The shale gas industry has reacted with surprise to the news that Scotland has banned fracking.
Scottish Energy Minister Paul Wheelhouse has confirmed the government will outlaw the controversial gas extraction technique in Scotland.
A moratorium on the practice has been in place since January 2015 amid environmental pollution fears and following the earth tremors caused by fracking at Preese Hall near Blackpool in 2011 which stalled the industry.
But hydraulic fracturing supporters say the process can be managed safely and that Scotland risks missing out on the jobs it could create, a boost for the economy and a homegrown supply of gas.
Francis Egan, chef executive of Cuadrilla said: “We are very surprised at the Scottish Government’s decision to continue indefinitely its onshore fracking moratorium.
"That a country which has pioneered the exploration for and production of North Sea oil and gas, including the widespread and continuing use of fracking offshore, feels incapable of doing so onshore, relying instead on importing shale gas from the US does not make economic or environmental sense.
"We are pleased that in Lancashire we have a strong regulatory framework in place and Cuadrilla is at the forefront of proving that shale gas exploration can and will be a success.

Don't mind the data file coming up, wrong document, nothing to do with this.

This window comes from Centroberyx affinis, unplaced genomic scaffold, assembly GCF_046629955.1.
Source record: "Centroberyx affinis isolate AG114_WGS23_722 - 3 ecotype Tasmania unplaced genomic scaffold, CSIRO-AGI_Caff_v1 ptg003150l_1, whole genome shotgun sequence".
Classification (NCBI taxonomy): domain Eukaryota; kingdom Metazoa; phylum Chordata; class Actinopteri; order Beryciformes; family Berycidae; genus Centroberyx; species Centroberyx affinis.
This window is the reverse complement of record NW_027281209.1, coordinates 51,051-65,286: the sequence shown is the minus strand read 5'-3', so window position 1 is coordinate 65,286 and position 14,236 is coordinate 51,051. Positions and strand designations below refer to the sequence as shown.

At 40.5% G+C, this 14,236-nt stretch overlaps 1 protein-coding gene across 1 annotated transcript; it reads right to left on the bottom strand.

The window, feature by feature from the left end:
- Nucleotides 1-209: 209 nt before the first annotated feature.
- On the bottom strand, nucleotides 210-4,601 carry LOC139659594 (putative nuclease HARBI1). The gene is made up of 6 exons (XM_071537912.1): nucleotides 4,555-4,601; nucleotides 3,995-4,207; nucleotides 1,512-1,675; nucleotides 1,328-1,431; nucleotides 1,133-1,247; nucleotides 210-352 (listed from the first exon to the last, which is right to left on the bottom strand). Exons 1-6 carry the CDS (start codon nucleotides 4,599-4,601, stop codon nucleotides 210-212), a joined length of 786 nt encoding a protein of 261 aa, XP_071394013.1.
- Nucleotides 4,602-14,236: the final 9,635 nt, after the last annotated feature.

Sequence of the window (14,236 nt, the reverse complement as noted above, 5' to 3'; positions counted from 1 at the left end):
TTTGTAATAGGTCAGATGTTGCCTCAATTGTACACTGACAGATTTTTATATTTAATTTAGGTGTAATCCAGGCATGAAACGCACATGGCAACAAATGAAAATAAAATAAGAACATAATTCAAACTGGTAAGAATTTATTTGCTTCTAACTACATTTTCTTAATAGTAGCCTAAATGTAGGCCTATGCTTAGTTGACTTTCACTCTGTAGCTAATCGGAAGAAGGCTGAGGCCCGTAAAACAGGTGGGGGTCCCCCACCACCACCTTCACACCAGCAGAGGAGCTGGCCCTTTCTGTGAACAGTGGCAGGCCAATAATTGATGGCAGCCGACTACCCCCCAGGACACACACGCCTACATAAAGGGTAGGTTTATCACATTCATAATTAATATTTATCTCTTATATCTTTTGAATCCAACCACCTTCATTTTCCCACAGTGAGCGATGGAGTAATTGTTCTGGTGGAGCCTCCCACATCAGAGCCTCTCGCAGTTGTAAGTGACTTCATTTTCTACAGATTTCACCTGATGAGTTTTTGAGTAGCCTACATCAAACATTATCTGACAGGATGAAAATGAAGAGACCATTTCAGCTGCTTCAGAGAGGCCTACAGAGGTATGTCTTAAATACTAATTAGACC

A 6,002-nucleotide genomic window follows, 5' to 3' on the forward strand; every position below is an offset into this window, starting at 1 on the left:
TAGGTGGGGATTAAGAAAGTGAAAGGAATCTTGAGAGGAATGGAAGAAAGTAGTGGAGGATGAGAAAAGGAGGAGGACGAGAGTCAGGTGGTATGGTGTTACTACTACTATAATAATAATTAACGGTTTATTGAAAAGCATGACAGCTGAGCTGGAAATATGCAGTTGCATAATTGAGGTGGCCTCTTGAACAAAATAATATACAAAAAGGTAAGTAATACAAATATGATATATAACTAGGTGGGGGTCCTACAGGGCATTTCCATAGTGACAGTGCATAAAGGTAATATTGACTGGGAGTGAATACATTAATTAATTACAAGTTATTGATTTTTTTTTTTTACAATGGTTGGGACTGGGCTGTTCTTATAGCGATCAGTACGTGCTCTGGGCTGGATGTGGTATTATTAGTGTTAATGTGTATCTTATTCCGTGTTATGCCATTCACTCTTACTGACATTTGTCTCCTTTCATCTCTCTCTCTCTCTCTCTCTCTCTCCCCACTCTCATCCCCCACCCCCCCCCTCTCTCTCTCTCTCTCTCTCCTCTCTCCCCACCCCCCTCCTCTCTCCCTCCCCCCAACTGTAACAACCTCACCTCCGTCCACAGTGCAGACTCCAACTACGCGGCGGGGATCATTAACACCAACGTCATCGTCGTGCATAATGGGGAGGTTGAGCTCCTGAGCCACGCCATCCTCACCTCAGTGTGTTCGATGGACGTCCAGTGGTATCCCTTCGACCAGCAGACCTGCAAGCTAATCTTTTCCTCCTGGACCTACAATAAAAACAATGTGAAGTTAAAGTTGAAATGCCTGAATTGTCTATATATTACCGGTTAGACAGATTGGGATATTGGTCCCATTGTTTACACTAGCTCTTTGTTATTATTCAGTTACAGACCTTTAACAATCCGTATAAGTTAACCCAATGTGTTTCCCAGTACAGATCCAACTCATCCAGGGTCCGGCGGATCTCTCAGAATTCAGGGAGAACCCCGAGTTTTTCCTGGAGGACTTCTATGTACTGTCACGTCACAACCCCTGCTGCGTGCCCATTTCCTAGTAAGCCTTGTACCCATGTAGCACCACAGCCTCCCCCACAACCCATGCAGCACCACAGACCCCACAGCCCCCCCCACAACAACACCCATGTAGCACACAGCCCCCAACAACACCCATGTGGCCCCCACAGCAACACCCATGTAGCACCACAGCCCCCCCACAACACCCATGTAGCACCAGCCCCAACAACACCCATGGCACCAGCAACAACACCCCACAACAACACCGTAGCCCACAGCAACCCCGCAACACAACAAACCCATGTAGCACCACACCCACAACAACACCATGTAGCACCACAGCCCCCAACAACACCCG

"Lancashire we believe will be at the forefront of establishing a new secure source of UK natural gas, replacing fast declining North Sea production and reducing our ever growing reliance costly and environmentally damaging imports.
"Equally Lancashire is already benefiting, and will increasingly do so, from the investment, jobs and revenue that a successful shale gas industry will bring.”
Ken Cronin, Chief Executive of industry body, UK Onshore Oil and Gas, said: "The Scottish Government ignores the advice of its own independent experts and prefers a future where gas will have to be imported with the damage that will do to the economy and the environment.
"This is a poor decision, ignoring Scotland's rich heritage and expertise in oil and gas. It is not based on the evidence from extensive independent research, which clearly states that with appropriate regulatory oversight and monitoring Scotland's regulatory framework is sufficiently robust to manage onshore exploration and production.
"Today in Scotland, there are nearly two million homes and over 22,000 commercial businesses that are connected to gas. 78 per cent of domestic heating is provided by gas and 43 per cent of all gas consumed is by industry. Currently over 50 per cent of that gas is imported into the UK and set to rise significantly over the next few years.
"The reality is that it's better for the planet to be producing our gas here rather than shipping it in across oceans from elsewhere."